Is Branding Your Travel Business Really THAT Important?

Uncategorized Dec 18, 2019

Recently I was speaking to a group of independent contractors and was asked about the importance of branding their business.  My answer will probably come as a surprise to many (it certainly was to them) that, in my opinion individually branding their own business will have little to no effect on their success.

Yes, you heard me correctly and it goes against most of what we as an industry teach ICs.

Let me explain.

Prior to 1995, if you owned a travel agency, you basically owned a license to print money.  In fact, like blank checks, ticket stock (remember paper tickets) was numbered, counted and kept secure in a safe on premise.  Commissions while typically ten to fifteen percent, could go as high as forty-five percent with some carriers.

Practically overnight, all of that changed with two events.  Airlines largely stopped paying commission and the introduction of Online Travel Agencies. Thousands of travel agencies closed, and many more agents were out of work.  Suddenly vacations became the primary source of revenue for those who remained.  It is no coincidence that the explosive growth of the cruise industry began about this time as well.

Why the history lesson?  Evolution.

Independent contractors currently make up over 50 percent of the workforce in the retail travel industry.  This a staggering number because it wasn’t that long ago that they not considered to be “real” professionals. However, the role of the agent has evolved and like any business, it will continue to change.

The skillsets required prior to 1995 are very different today, yet we are embracing them at a snail’s pace. 

Throughout my career, I have studied and emulated businesses that practice a similar model to travel.  While there are many from which to choose, the closest is the residential real estate model. 

Agents are independent sales contractors who work through (not for) a broker.  They can choose to utilize the branding and marketing services of well-known brokers such as Keller-Williams, ReMax, Windermere, and Coldwell Banker among others.

Like travel, residential real estate is intensely personal.  It is people doing business with people.  The broker, typically a franchisee, is there to provide advertising and operational support like a host and consortia.

In travel, franchise organizations such as Expedia CruiseShipCenters, Cruise Planners, Travel Leaders, and American Express are public facing brands.  However, most hosts and consortia still choose to operate in the background and let their individual member agencies develop their own brands.  The most notable exception is Virtuoso.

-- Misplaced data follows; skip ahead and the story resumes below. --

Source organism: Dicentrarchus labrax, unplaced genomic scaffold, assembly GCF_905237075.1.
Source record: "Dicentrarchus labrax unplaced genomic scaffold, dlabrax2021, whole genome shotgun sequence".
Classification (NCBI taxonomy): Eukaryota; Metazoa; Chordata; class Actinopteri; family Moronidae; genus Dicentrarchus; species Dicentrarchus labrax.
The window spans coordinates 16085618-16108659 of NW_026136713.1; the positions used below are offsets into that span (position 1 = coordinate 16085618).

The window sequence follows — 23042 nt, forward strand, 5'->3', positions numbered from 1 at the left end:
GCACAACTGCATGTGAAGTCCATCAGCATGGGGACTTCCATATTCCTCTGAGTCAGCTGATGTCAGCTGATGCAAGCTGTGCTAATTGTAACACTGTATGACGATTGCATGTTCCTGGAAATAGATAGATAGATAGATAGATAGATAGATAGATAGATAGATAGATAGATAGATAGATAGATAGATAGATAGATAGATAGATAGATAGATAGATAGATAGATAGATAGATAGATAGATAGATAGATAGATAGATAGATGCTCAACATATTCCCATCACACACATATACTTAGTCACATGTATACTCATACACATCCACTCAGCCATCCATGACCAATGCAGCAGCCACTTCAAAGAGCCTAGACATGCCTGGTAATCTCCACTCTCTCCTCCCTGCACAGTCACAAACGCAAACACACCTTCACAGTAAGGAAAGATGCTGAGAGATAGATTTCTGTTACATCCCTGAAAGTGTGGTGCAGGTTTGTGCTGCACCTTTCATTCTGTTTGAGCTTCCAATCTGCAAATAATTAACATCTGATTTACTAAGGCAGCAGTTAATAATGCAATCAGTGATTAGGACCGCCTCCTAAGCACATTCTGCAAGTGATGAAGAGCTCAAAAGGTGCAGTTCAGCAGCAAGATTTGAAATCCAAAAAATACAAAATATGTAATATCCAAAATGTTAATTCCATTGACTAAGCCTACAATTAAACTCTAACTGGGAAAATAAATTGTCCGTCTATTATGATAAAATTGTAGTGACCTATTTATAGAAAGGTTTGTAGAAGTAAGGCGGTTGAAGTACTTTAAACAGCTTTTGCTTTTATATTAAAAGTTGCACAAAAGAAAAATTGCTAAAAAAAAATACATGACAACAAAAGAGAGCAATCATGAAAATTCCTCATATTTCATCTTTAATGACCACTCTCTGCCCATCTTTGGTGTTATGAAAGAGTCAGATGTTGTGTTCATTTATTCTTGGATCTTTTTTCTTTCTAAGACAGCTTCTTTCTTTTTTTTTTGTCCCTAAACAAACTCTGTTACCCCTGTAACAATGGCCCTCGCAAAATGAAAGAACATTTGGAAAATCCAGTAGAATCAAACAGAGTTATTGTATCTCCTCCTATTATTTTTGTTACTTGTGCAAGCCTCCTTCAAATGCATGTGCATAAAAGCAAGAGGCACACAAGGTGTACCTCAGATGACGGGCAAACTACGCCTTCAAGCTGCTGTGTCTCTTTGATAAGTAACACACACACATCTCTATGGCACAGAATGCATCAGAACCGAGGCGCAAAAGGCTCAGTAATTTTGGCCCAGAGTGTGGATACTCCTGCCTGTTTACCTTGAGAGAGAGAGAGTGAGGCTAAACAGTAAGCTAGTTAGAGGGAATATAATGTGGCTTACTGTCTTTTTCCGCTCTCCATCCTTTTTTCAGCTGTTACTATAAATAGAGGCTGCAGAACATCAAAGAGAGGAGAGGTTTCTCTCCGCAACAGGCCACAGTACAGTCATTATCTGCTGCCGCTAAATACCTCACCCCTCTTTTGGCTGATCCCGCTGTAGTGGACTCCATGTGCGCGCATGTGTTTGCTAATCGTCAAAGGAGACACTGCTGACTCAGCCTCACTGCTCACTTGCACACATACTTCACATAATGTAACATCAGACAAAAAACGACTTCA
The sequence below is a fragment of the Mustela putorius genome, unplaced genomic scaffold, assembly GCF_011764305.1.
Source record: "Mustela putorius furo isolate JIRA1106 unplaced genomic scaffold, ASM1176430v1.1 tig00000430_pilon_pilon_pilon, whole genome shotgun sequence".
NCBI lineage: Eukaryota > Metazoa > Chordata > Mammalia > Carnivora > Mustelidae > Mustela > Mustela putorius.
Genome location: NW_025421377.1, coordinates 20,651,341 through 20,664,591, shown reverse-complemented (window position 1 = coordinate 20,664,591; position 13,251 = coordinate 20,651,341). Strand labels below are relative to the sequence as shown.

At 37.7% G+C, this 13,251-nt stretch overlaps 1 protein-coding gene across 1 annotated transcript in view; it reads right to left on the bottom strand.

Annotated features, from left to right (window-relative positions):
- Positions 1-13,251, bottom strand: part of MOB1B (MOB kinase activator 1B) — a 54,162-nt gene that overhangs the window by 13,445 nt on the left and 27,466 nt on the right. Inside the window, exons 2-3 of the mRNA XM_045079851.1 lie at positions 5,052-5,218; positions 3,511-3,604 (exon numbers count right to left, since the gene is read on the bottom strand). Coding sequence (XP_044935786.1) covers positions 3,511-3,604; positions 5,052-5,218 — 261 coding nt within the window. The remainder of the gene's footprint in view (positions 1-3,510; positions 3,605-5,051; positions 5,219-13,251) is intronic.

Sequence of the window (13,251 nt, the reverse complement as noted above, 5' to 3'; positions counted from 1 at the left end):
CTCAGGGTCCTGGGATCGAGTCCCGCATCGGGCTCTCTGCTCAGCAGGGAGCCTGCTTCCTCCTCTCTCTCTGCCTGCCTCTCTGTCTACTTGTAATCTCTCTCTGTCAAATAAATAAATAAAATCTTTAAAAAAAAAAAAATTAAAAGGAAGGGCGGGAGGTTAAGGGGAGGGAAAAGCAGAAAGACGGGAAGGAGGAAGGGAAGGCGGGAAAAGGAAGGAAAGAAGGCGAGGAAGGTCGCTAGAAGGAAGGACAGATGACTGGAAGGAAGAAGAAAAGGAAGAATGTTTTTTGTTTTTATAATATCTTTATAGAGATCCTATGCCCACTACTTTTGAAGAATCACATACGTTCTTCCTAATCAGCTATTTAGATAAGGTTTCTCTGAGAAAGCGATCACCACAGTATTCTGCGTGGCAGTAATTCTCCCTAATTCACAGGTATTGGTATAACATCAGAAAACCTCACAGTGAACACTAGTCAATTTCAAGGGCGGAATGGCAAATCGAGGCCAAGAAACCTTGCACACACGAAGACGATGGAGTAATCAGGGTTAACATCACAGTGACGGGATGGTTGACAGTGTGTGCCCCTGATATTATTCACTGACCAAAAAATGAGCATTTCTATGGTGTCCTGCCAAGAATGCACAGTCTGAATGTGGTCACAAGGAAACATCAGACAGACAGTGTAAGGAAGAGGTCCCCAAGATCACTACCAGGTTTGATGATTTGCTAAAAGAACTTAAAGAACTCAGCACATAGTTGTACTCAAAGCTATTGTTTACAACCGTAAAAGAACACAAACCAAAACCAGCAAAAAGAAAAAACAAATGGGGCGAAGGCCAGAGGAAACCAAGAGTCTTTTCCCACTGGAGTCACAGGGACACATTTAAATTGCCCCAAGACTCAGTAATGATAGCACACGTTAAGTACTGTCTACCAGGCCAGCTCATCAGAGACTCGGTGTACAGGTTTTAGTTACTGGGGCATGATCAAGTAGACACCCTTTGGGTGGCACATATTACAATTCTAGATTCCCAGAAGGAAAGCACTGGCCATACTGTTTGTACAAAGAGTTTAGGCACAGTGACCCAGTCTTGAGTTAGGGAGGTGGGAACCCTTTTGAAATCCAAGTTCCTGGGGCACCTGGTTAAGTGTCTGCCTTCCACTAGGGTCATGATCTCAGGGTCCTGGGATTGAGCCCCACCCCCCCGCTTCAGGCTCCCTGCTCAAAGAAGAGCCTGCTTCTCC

Virtuoso has built a very public brand synonymous with luxury.  They advertise in leading luxury publications, produce their own, as well as associate with other luxury brands both in and out of the travel space.

Any agency, agent, and independent contractor associated with Virtuoso gains instant recognition as a luxury specialist.  It is not uncommon for non-Virtuoso agents to confess to me that they didn’t know they could sell luxury travel products because they thought you had to be a Virtuoso agent to do so.  Now that’s branding!

My point is, no amount of money invested as an IC will ever produce the kind of ROI and brand recognition you achieve by simply associating with a better-known brand.  Virtuoso knows this.  They build their brand so members can concentrate their time, effort and money on building relationships with qualified prospect attracted to what they can offer as part of the Virtuoso brand.

An internationally known brand like Virtuoso can provide some creditability, even some panache -but it is still up to you to back it up by building relationships with your prospects and sell preferred suppliers that are in alignment with your own business strategy.

Back to my original statement about why branding your individual business doesn’t really matter all that much.  It’s because your customers don’t care about what you call your company – they care about you.

So never, ever forget, even if you have a multimillion-dollar book of business like some of my coaching clients; your customers are buying from you and you are the brand.

As long as independent contractors are responsible for generating their own leads, in my opinion the residential real estate model is the fastest route to success.

Dan Chappelle is a leading authority on sales performance and management specializing in the travel and tourism industry.   His best-selling book “Get Your S.H.I.P. Together – The Wealthy Travel Agent Guide to Sales” is available on Amazon and Audible.  To learn how Dan can help you accelerate your sales, visit


© 2019 Dan Chappelle / CCI, Inc.

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